Case Law Details

Case Name : CIT Vs M/s. Kultar Exports (Delhi High Court)
Appeal Number : + ITA 26/2014, C.M. NO. 1596/2014 (for exemption)
Date of Judgement/Order : 23/05/2014
Related Assessment Year :
Courts : All High Courts (4158) Delhi High Court (1286)

Nischal Agarwal

Can the order which has attained finality be challenged later relying on a decision of any High Court or Supreme Court?

Reliance in this regard can be placed on the decision of Hon’ble Delhi High Court in case of CIT v Kultar Exports [TS-315-HC-2014(DEL)] pronounced on 23-05-2014 wherein the assessee has claimed deduction for the AY 2001-04 under Section 80HHC which provides deduction to the exporters. The law was retrospectively amended vide Finance Act, 2005 which called for reassessment under Section 148. The assessee did not challenge the order of the AO and the same has attained finality.

Hon’ble Gujarat High Court in case of Avani Exports v CIT [2012] held that retrospective nature of the said amendment was unconstitutional and amendment would apply prospectively. The appeal was made before the CIT which was dismissed in limine on the ground of delay of 5-6 years. However, the ITAT answered in favour of the assessee. The Revenue challenged the decision before the Hon’ble Delhi High Court. Hence, the question of law that arises is that can a final order be challenged later in view of any judgement at a later date.

The High Court relied on the decision of Hon’ble Supreme Court in case of Tilokchand Motichand & Ors. vs H.B. Munshi & Anr wherein it was held that:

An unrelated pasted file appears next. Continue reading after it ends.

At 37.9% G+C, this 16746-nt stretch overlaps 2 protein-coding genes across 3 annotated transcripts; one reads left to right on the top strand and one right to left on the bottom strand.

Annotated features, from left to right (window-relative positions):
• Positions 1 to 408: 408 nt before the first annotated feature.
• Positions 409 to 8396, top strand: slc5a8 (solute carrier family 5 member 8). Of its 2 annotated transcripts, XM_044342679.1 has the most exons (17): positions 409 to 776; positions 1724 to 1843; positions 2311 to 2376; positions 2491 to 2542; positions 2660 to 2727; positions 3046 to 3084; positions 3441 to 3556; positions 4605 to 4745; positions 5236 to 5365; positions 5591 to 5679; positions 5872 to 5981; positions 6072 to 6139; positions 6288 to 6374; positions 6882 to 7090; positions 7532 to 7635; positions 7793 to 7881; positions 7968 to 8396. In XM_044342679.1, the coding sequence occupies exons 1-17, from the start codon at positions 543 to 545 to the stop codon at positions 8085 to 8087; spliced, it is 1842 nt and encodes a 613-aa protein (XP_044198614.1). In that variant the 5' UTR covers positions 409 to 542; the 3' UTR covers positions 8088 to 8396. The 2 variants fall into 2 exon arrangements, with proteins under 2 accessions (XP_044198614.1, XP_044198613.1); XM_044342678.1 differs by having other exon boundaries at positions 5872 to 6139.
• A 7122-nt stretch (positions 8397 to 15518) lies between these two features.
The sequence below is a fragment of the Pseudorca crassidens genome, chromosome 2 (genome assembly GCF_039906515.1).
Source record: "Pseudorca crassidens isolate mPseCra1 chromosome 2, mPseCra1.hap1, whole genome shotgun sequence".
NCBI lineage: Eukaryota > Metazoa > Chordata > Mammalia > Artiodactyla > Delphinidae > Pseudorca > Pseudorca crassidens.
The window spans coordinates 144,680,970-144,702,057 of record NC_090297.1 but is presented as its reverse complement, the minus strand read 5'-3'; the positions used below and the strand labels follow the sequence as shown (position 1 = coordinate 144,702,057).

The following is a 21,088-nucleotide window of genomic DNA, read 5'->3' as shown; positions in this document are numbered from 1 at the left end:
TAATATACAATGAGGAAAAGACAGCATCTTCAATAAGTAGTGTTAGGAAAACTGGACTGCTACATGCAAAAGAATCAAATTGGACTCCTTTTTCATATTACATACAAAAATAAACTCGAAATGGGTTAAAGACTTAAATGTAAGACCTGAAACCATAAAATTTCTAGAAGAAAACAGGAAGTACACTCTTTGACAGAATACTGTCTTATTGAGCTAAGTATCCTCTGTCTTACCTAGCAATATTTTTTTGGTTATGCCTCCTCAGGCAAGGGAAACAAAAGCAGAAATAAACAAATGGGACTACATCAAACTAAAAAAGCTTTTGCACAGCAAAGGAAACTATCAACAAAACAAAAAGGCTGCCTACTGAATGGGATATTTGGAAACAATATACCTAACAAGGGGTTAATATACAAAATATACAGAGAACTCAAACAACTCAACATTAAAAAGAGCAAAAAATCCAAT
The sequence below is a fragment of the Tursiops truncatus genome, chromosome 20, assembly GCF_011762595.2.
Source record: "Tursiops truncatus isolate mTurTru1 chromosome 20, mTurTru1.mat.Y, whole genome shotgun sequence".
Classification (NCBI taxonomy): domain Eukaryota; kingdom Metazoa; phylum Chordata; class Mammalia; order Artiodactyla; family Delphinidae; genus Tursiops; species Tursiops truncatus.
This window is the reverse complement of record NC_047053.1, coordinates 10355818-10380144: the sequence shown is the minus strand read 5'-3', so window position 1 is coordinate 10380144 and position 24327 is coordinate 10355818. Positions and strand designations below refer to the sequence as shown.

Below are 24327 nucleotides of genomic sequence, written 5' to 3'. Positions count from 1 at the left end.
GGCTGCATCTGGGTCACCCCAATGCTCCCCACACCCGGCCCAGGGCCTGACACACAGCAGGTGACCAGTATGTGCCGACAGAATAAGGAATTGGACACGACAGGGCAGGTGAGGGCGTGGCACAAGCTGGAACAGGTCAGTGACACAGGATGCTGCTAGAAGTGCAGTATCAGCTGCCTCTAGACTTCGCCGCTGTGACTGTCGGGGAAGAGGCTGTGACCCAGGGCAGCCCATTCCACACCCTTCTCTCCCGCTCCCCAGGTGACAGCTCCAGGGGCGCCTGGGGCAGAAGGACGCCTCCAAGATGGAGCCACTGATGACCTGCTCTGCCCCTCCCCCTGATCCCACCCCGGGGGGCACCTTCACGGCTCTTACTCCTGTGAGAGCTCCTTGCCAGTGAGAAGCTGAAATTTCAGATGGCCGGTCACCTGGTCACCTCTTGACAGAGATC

“Everybody is presumed to know the law. It was his duty to have brought the matter before this Court for consideration. In any event, having set the machinery of law in motion he cannot abandon it to resume it after a number of years, because another person more adventurous than he in his turn got the statute declared unconstitutional, and got a favourable decision.”

Reliance was also placed by the Court in case of Mafatlal Industries Ltd. v. Union of India, (1997) wherein it has been held that

“An assessee must succeed or fail in his own proceedings and the finality of the proceedings in his own case cannot be ignored and refund ordered in his favour just because in another assessee’s case a similar point is decided in favour of the manufacturer/assesses.”

In view of the afore-said position of law, Hon’ble High Court answered in favour of the revenue and against the assessee.

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